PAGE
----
Referring now to FIGS. 8-11 there is shown another preferred form of the detection apparatus 10 for precisely locating an associated arrow 26 in an associated target 12. The apparatus 10 includes an associated target 12, light detection and transmitting module 50, two mirrors 54 and 56, and a plurality of corner cube reflectors 52. The light detection and transmitting module 50 is made up of light source 14, photo sensor 18, a fixed half prism 58, lens 6 intermediate light source 14 and fixed half prism 58, lens 8 intermediate photo sensor 18 and fixed half prism 58, light shield 24, reflector 60 mounted on a motor's rotating shaft, and a motor 62. The apparatus is shown in greatest detail in FIGS. 8-10 and the means for precisely locating an arrow 26 in a target 12 is shown in FIGS. 6, 8, 12 and 13.

An associated target 12 having a first center T is partially surrounded by a plurality of corner cube reflectors 52 disposed having a second center C with the plurality of corner cube reflectors 52 being arrayed generally around a first side of target 12. Referring to FIG. 8, there is shown an offset of 2.375 inches from the first center T of associated target 12 and the second center C of the plurality of corner cube reflectors 52 which was empirically derived. The plurality of corner cube reflectors 52 has an angular sector of 177.6 degrees and a radius of 11.562 inches. The light detection and transmitting module 50 is disposed on a side of the associated target 12 which is generally opposite the plurality of corner cube reflectors 52. This is illustrated in detail in FIG. 8. The mirrors 54 and 56 are 6.25 inches long in the preferred embodiment and are positioned on either side of the light detection and transmitting module 50 in such a manner so that a beam of light 28 originating from the light detection and transmitting module 50 is reflected to the plurality of corner cube reflectors 52, producing a scan of the face of target 12. The light beam 28 is then reflected back along its original path, or a path closely parallel to it, through reflector 60, fixed half prism 58 and lens 8 to sensor 18. The light source 14 is a semi-conductor diode laser with a power rating of approximately 3 milliwatts. Microprocessor 38 generates a train of pulses, each one accurately timed and electronically identified, which alternately turn the laser 14 on and off, producing a series of pulses of light 28. Simultaneously the motor's 62 rotating shaft causes the light path to scan across the face of target 12. The motor's 62 rotation is synchronized with the laser 14 pulse train such that the light pulses, which are accurately generated, are closely and equally spaced in a radial pattern. This is shown in detail in FIG. 9.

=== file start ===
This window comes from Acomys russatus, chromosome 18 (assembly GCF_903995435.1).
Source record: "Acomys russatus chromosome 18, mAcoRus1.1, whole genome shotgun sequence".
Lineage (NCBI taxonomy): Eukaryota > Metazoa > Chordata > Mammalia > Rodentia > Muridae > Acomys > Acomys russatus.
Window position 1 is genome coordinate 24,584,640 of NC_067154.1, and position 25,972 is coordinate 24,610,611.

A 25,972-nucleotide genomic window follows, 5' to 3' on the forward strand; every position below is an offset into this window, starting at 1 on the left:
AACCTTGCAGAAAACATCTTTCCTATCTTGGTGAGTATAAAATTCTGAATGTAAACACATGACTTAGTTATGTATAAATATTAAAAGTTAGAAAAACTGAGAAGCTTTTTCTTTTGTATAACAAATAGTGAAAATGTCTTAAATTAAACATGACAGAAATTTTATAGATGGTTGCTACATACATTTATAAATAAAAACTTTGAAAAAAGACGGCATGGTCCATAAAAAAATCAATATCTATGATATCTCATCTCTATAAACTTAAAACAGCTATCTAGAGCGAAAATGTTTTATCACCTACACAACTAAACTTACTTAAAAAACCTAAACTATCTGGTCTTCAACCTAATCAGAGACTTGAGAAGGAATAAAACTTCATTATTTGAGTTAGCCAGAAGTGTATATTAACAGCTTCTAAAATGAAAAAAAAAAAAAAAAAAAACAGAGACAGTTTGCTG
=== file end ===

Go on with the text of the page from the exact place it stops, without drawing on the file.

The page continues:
The photo sensor's 18 output waveform is in the form of a repetitious rectangular wave. Where light is blocked by an associated arrow 26 embedded in an associated target 12, notches appear in the output waveform. The notches indicate missing pulses from the waveform. This is shown in FIG. 11. The missing pulses and remaining waveform are processed by digital circuits to produce location coordinates for each arrow 28. The output signals are then sent to microprocessor 38 which performs the mathematical functions shown in FIGS. 6 and 13 and then displays the score on display 44 by using the mathematical definitions and relationships shown in FIGS. 5, 6 and 13. These mathematical relationships provide X and Y rectangular coordinates in terms of identified notches in the rectangular waveform to locate each associated arrow 26. These coordinates are then translated to the symmetrical center T of target 12. This is demonstrated in FIGS. 5-6. The X and Y coordinates are then translated into polar coordinates which use the reference angles and line vectors according to the equations shown in FIG. 6. The polar coordinate system is appropriate and compatible with the pattern of scoring in the face of target 12. An example of this is the scoring of various dart games. FIG. 12 is a portion of a computer program listing which shows the mathematical calculations and FIG. 10 is a block diagram of the essential elements of this method.

It will be understood that the dimensions provided are to accommodate an associated target 12 having a diameter of 18 inches. The same principles described herein can be used for an associated target 12 of any diameter. The apparatus will thus be seen to work with an unmodified bristle board and other targets off the shelf and do not require any special requirements as do other systems.

The invention has been described with reference to its illustrated preferred embodiment. Persons skilled in the art of such devices may upon exposure to teachings herein, conceive other variations. Such variations are deemed to be encompassing by the disclosure, the invention being delimited only by the following claims.

Claims (13)

Having thus described my invention I claim:
1. An apparatus for precisely locating an associated arrow embedded in an associated unmodified standard board target having a first center which includes: